Since having made my mind up last year, I have been more relaxed with life and happier to make decisions. One of these decisions was to go and get another MRI scan to see how my brain was doing. Since seeing the additional scars/lesions I realise life is far too short to waste time not crossing the road for fear of being knocked down. I now appreciate how paralysing this state of mind can be. It's very simple… I can walk, I can talk, I can jump and I can swim. Most importantly, I can still swing a golf club!!!

My family and friends have watched me succeed and fail at life, love and all the other stuff too. For these highs and lows, they have always been there for me. This was most apparent when I had my attack in 2008. I do not know where I would be if they weren't there for support, comfort, strength or just to make me laugh when I thought I could not.

Having this opportunity is amazing for me and is unbelievably timely. I have given up my job for this and have no idea where my path will lead afterwards. I have useful and valuable skills that will still be there when I return, but for the time being, that is not going to worry me.

So I got on a plane from Gatwick to Madrid, stayed over in a budget hotel for an early flight to Equador. This was the first culture shock of landing in South America, a continent that I had never been to before. Equador's Capitol is Quito, where I landed. I had then organised a room in a family B&B somewhere in the city near the airport. I arrived in darkness and got picked up a stranger who took me into his home. To be honest, I forgot his name, but he cooked me some food and we shared a conversation over a beer and I found out quite a lot about the country and its biggest economic concern... The price of oil and how this black gold and its huge reduction in market price was killing the national economy.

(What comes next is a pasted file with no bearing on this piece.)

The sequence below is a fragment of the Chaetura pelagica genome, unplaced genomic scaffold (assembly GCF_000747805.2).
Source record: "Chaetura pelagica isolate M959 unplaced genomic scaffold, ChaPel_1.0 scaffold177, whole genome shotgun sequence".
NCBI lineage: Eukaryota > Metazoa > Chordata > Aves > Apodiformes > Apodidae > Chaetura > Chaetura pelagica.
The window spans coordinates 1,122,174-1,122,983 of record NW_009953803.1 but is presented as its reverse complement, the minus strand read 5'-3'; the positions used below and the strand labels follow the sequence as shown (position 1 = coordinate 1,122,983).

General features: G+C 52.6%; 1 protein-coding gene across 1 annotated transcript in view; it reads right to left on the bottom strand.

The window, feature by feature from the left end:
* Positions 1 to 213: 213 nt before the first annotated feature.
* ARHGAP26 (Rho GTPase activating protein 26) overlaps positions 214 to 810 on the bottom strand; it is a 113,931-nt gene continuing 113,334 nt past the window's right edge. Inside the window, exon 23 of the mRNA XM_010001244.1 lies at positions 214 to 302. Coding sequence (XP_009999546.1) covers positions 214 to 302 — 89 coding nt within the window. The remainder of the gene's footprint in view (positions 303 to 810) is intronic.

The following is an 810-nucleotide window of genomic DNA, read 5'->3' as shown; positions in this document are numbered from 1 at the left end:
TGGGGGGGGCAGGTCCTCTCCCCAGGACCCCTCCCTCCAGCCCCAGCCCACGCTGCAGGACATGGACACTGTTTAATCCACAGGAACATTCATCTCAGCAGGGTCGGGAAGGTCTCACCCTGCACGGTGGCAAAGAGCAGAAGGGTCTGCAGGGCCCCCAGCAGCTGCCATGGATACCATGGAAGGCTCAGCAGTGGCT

I also learnt about the country's relationship with my destination, the Galápagos.

These islands that have been such an important place in the Theory of Evolution and I had no real concept of the Galápagos apart from David Attenborough programs and glossy holiday magazines.

But when I landed, I was hit by the shock and awe of the opposites and contrasts of this unique group of islands.

Whatever the brochures say; whatever the amazing pictures; yes it's all there in it's amazing technicolor magnificence. It really is!

However what we don't see in the brochures is the small and underfunded country struggling to keep up with the ravaging tourism going on there.

I'm not going to show you the glamorous pictures but a couple of images of the crafty islands fighting to keep up with this "progress".

blog1.jpgThe infra structure was unable to keep up with the thousands of small coaches and mini buses that transfer people from the airport. The main road is a mud track that is constantly in use and constantly being eroded and patched up repaired. It's awful and was truly upsetting.

The place needs a break from tourism. It needs to be left alone for a while to have a chance to responsibly cope with the demand. The country needs to stop chasing the $100 per person tourist tax and come up with some kind of solution. Or they will destroy one of the most
important natural areas of the world.

blog2.jpgSo upon arrival, I found my way to the main town and sort out the boat. She was safely anchored in the main bay. After 72 hours of travel, by foot, by bus, by train, by plane and now by water taxi, I finally arrive on Oceans of Hope! In retrospect, this yacht has given me and so many people since so much hope; she has changed so many people's lives. Such an amazing, amazing yacht and it was awesome, so incredibly awesome to finally arrive. My aims for the whole 4500 mile trip were purely physical, I feel I needed to be stronger and a good influence on the whole crew; I wanted to fulfill three main ambitions:

  • Catch a fish, kill a fish and cook a fish
  • Climb up the mast and scream in the middle of the Pacific 1600 miles from land.
  • Learn how to use a sextant.

You'll find out next time that none of these happened and my trip became an odyssey. You will also meet my fellow crew mates, our Captain and Bosun. An incredible bunch of people who taught me a lot and helped me put my MS into perspective.